Journal Article

Co-administration of ketoconazole to tacrolimus-treated kidney transplant recipients: a prospective randomized study

Khalid Farouk El-Dahshan, Mohamed Adel Bakr, Ahmed Farouk Donia, Ali El-Sayed Badr and Mohamed Abdel-Kader Sobh

in Nephrology Dialysis Transplantation

Published on behalf of European Renal Association - European Dialysis and Transplant Assoc

Volume 19, issue 6, pages 1613-1617
Published in print June 2004 | ISSN: 0931-0509
Published online March 2004 | e-ISSN: 1460-2385 | DOI: http://dx.doi.org/10.1093/ndt/gfh191
Co-administration of ketoconazole to tacrolimus-treated kidney transplant recipients: a prospective randomized study

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Background. Since the introduction of calcineurin inhibitors, there has been a significant improvement in the results of solid organ transplantation, including graft and patient survival. However, high cost, chronic nephrotoxicity and other side effects stand as major challenges for long-term use of these drugs. The long-term safety and financial benefits of the combination ketoconazole–cyclosporine previously studied. However, data about the effect of the addition of ketoconazole addition to tacrolimus-treated patients are scarce. Therefore, this study was conducted to evaluate the safety and financial impact of that combination.

Methods. The subjects of this work included 70 live-donor stable kidney transplant recipients receiving tacrolimus. Their age ranged from 16 to 45 years. Among them, 54 were males and 16 were females. All of them were 6 months or more post-transplantation. Patients were randomly divided into two equal groups. Group I patients initially received ketoconazole 100 mg/day in addition to their usual treatment, while group II patients were considered a control. Patients were followed-up for 6 months.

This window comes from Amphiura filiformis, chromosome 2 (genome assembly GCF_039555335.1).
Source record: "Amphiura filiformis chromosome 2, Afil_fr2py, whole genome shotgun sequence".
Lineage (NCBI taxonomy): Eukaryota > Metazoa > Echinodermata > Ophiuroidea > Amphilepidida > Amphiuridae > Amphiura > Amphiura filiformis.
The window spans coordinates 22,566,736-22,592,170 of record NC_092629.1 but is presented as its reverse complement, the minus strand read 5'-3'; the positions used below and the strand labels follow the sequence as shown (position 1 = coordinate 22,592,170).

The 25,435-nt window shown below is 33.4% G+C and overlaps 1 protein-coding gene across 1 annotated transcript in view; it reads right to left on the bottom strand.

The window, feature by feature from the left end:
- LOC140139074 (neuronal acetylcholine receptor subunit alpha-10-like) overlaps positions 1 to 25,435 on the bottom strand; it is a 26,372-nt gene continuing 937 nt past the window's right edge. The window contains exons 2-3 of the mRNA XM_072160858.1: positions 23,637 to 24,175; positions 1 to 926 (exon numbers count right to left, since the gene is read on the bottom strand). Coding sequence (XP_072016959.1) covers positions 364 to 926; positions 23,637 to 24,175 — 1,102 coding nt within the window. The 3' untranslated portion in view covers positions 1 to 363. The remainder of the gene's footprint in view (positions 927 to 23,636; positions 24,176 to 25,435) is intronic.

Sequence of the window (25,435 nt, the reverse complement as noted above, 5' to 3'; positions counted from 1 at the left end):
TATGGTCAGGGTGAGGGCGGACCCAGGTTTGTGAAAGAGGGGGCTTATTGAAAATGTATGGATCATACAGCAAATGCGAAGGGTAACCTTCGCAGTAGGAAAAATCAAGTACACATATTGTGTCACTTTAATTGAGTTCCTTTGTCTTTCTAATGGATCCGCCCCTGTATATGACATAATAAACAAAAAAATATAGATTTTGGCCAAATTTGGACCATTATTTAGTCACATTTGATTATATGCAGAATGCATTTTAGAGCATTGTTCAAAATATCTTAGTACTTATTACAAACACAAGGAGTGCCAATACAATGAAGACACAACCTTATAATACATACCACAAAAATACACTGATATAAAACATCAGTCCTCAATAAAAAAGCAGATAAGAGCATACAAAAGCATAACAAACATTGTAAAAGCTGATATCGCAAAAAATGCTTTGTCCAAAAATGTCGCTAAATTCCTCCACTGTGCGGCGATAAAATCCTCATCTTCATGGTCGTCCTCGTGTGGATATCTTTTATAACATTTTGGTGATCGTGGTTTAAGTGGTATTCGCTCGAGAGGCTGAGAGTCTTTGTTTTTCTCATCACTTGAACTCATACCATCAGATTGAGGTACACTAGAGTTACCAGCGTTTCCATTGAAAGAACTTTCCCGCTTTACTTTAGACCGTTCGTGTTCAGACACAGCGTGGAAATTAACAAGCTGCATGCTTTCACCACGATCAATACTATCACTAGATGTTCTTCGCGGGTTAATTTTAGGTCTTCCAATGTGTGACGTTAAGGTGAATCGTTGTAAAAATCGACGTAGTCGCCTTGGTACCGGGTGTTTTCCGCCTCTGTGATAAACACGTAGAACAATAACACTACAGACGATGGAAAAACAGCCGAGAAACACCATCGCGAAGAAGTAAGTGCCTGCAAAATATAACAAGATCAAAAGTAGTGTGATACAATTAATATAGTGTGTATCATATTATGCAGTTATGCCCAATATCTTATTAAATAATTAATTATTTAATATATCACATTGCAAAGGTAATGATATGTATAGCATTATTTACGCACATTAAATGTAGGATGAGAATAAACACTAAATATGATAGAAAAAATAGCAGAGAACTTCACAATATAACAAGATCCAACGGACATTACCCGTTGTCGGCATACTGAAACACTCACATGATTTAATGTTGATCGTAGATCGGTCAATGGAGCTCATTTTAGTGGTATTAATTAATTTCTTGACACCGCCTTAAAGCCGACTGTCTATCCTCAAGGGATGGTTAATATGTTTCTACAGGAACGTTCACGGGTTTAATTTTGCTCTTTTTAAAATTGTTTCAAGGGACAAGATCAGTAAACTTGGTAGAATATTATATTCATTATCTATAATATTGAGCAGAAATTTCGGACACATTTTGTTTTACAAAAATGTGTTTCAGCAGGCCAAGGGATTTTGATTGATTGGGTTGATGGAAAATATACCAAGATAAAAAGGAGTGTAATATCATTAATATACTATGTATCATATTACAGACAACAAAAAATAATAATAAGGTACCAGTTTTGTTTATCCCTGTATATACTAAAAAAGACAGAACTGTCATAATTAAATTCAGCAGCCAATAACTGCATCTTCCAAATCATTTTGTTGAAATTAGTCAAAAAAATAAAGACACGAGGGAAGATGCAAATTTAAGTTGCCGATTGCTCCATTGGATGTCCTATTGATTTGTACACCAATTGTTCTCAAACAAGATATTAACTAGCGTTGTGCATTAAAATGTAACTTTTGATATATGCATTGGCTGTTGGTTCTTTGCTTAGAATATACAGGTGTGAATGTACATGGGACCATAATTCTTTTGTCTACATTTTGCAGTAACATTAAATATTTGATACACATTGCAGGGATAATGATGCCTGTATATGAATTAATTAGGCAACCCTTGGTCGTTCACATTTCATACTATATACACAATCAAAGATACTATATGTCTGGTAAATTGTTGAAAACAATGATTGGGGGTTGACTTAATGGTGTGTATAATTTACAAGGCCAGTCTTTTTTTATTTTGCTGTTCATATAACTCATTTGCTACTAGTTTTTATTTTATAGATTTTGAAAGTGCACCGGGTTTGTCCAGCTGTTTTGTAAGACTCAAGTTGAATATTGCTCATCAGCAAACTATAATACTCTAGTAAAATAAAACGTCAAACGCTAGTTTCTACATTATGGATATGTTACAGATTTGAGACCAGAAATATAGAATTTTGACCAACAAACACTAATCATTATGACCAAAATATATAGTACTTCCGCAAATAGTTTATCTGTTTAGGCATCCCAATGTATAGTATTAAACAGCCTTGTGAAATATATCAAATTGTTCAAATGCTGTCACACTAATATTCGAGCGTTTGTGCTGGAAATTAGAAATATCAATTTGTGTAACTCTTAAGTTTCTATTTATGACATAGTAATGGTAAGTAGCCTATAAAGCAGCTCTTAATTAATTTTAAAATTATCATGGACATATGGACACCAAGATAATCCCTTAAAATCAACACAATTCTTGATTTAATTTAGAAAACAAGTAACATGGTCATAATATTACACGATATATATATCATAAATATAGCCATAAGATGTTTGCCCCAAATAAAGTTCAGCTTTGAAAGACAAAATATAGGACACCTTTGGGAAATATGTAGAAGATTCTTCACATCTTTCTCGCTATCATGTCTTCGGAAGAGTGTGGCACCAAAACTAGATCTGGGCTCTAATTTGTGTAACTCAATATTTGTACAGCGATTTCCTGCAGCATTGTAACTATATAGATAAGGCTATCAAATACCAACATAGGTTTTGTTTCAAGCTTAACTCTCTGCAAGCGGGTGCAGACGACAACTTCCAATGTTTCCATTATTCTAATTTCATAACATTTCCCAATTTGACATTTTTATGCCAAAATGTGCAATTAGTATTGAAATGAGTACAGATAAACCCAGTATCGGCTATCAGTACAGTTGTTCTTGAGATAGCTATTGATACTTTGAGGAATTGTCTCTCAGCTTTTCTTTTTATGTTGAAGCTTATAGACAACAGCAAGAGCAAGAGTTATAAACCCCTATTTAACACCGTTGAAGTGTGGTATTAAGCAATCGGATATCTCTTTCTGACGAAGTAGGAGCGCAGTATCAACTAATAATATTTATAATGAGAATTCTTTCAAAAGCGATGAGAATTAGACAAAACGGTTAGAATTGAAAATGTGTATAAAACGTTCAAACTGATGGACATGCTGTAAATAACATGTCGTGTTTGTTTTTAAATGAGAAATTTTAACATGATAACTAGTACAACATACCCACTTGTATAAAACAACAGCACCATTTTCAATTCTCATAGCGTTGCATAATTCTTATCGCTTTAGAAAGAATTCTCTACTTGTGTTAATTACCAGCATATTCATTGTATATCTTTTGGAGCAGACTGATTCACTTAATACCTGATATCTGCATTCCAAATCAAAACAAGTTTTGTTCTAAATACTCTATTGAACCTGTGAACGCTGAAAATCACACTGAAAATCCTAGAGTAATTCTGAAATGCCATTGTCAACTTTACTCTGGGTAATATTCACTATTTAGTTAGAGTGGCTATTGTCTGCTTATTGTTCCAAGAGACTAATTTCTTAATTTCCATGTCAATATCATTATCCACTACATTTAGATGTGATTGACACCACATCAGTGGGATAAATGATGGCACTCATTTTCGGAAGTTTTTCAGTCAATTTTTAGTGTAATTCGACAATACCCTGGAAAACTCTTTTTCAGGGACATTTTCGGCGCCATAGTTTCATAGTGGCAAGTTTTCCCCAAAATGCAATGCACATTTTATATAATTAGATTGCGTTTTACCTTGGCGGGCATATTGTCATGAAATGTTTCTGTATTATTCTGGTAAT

Results. Concomitant ketoconazole–tacrolimus resulted in marked reduction of tacrolimus dose (by 58.7%) and cost (by 56.9%). It also resulted in significant improvement in graft function and fungal skin infection, in addition to a decrease of gastrointestinal episodes and hospitalization.

Conclusion. We conclude that ketoconazole–tacrolimus combination in kidney transplant recipients is safe, has outstanding impact on treatment costs and improves patient and graft outcome.

Keywords: ketoconazole; kidney transplantation; tacrolimus

Journal Article.  3125 words.  Illustrated.

Subjects: Nephrology

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